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Australian Greens launch tax overhaul to smash systemic inequality

Leader of the Australian Greens Dr Richard Di Natale today has launched the party’s plan to use our tax system to end poverty and inequality, stripping back tax breaks and ending subsidies to Big Business in favour of funding essential services and increasing Newstart for the first time since 1994.

Following a keynote speech at the Australian Council of Social Services National Conference, Dr Di Natale said Australia’s economic growth was not being shared by all.

“Inequality is baked into our tax and transfers system – and while the size of our economy has doubled since the last recession, income inequality has only worsened,” Dr Di Natale said.

“The income share of the top 1% has doubled, the top 10% now own half of Australia’s total wealth, and that concentration is now growing faster than anywhere else in the world.

“If we are going to tackle this growing divide in Australia, we need to make our economy work for everyone by unshackling inequality from economic growth and using the tax system to invest in public services.”

“Through a Buffet Tax, we can tax loopholes for the super wealthy, fully funding a raise to Newstart of $75 a week. It’s a matter of priorities, and through restricting tax deductions for just 45,000 people, we can bring 838,000 above the poverty line. 

“With inequality on the rise, we can’t keep favouring the super wealthy and the big corporate donors of the Liberal and Labor parties. We can afford to create a fairer Australia if we choose to – and the Greens are leading the way in reducing the inequality that’s entrenched in our system.”

Australian Greens Family, Aging and Community Services spokesperson Sen Rachel Siewert said government wasn’t acting in the interests of people on income support.

“Despite being the second wealthiest country in the world, poverty rates have remained entrenched at a high level, with 3 million people living below the poverty line,” Sen Siewert said.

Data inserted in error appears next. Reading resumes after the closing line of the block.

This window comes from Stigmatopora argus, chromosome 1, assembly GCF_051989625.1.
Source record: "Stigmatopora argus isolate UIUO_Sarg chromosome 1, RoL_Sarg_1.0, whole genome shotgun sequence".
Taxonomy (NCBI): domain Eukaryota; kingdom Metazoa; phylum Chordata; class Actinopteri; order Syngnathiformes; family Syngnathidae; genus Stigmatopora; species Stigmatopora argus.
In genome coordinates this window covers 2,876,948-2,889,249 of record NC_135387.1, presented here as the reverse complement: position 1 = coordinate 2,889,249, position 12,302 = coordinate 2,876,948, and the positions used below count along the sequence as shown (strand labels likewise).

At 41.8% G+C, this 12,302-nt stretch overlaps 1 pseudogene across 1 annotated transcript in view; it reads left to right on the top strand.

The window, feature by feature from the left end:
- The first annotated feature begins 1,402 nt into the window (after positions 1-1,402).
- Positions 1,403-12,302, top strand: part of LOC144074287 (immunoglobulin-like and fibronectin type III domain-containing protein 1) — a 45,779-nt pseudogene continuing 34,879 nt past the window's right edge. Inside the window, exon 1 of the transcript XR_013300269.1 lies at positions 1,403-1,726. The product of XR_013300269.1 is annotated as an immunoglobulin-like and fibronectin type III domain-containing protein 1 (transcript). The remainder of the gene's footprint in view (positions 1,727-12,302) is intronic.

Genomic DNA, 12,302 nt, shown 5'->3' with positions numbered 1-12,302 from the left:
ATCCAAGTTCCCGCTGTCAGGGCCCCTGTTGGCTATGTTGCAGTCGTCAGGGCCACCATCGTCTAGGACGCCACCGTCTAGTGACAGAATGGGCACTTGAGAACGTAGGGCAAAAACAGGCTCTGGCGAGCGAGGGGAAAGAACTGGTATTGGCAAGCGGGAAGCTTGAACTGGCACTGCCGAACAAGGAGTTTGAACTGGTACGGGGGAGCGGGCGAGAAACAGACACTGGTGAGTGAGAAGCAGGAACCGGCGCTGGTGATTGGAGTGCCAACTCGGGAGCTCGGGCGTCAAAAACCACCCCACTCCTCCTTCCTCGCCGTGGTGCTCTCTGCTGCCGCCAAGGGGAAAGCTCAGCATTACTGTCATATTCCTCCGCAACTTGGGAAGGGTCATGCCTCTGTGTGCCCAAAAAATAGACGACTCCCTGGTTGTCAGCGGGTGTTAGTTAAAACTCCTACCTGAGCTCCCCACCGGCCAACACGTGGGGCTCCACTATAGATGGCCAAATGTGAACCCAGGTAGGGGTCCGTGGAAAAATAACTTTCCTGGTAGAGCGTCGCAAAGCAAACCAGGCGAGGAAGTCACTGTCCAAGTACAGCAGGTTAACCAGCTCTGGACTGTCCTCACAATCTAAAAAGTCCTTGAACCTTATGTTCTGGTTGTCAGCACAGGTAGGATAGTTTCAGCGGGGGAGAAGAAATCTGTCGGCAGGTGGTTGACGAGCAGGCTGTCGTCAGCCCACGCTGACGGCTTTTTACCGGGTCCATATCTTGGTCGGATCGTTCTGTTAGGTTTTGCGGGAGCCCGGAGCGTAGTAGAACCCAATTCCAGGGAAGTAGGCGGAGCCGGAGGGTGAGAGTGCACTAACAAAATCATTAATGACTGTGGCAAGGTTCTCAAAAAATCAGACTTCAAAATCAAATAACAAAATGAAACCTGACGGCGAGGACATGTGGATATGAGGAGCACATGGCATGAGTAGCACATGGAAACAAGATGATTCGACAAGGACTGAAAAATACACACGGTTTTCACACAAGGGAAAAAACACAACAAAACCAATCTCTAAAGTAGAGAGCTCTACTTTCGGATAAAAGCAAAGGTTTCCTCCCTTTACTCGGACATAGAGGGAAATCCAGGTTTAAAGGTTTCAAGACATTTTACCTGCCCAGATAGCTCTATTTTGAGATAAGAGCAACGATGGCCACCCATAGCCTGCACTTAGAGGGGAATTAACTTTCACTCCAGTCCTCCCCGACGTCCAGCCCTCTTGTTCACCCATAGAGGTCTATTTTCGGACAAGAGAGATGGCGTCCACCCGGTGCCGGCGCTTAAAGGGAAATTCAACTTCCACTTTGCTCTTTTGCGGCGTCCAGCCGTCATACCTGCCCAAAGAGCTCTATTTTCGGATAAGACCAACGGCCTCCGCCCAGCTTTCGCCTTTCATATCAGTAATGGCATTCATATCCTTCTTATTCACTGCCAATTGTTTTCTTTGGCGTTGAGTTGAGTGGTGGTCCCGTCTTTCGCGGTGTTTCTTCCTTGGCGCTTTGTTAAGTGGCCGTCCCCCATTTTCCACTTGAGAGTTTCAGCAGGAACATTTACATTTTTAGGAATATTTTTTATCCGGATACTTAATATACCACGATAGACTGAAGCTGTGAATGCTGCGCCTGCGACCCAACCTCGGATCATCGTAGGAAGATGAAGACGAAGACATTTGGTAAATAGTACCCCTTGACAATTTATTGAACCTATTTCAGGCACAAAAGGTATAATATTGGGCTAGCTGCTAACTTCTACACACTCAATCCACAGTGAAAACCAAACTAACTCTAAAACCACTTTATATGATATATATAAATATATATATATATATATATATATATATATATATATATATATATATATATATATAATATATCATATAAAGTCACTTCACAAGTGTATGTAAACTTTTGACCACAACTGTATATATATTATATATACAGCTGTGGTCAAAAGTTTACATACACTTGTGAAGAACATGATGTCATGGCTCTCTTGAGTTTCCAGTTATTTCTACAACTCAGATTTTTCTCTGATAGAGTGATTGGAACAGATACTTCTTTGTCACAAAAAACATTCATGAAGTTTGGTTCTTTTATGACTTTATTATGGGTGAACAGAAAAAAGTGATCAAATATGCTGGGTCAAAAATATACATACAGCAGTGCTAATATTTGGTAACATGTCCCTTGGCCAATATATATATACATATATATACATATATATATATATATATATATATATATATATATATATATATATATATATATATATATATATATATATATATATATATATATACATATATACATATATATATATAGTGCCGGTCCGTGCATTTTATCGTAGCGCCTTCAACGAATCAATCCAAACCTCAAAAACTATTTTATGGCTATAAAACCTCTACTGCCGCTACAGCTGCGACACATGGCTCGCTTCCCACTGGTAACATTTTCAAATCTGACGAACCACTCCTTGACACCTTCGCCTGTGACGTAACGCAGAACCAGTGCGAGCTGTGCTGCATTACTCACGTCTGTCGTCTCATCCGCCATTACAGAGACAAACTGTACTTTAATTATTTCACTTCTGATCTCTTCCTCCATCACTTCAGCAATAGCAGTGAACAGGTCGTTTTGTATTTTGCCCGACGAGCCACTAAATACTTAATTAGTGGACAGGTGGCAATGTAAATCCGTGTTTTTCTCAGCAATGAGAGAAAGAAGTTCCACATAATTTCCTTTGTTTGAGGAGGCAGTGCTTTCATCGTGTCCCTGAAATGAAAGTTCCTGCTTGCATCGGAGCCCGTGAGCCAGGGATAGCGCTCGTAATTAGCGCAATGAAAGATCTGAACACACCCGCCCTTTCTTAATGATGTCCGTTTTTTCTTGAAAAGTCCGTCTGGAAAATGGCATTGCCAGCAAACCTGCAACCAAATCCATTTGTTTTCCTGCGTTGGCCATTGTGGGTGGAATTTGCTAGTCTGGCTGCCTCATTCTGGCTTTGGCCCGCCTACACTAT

“Successive Governments have targeted people on income support using them as a budget savings measure, rather than ensuring that our tax system addresses the key issues of poverty and inequality.

“Increasing Newstart and Youth Allowance which have not had an increase in real terms since 1994 would significantly help people struggling to try to make ends meet, our plan ensures that we can pay for an increase in Newstart and Youth Allowance.”

Our new five-point plan to reduce systemic inequality would:

  1. Implement a super-profits tax

Future generations won’t get to share in the profits of our finite resources, yet they will have to contend with the environmental problems created by extractive industries and climate change. We would introduce a 40% super-profits tax on the mining, oil and gas industries in line with the recommendations of the Henry Tax Review.

  1. End the subsidies and handouts

Government subsidies on profit making industries, like mining, take billions of dollars away from schools, hospitals and other essential public services. We would end handouts to big mining, private health and weapons exporters.

  1. Bring back the Carbon Price

Our biggest polluters have collected a staggering $9.5 trillion of corporate profits since 1995, leaving our community to foot the bill to clean up the mess they create. By reintroducing a carbon price, we will reduce emissions, and drive a renewables transition that would then reduce household costs.

  1. Reverse the recent tax cuts

The recent tax cuts by the Liberals and Labor have ripped billions out of the budget, at a time when essential services are severely underfunded. We will reverse the recent cuts and oppose further tax cuts to big corporations and the wealthiest Australians.

  1. Close loopholes in the taxation system

We don’t have a tax system, we have a tax avoidance system. We would implement a Buffet Rule that would establish a minimum tax rate of 35% for every dollar earned above $300,000, raising $10.5 billion in revenue over the estimates. Further, we would stop multinational tax avoidance, crack down on tax avoidance vehicles like trusts and superannuation funds, and increase the top marginal tax rate by 2%.

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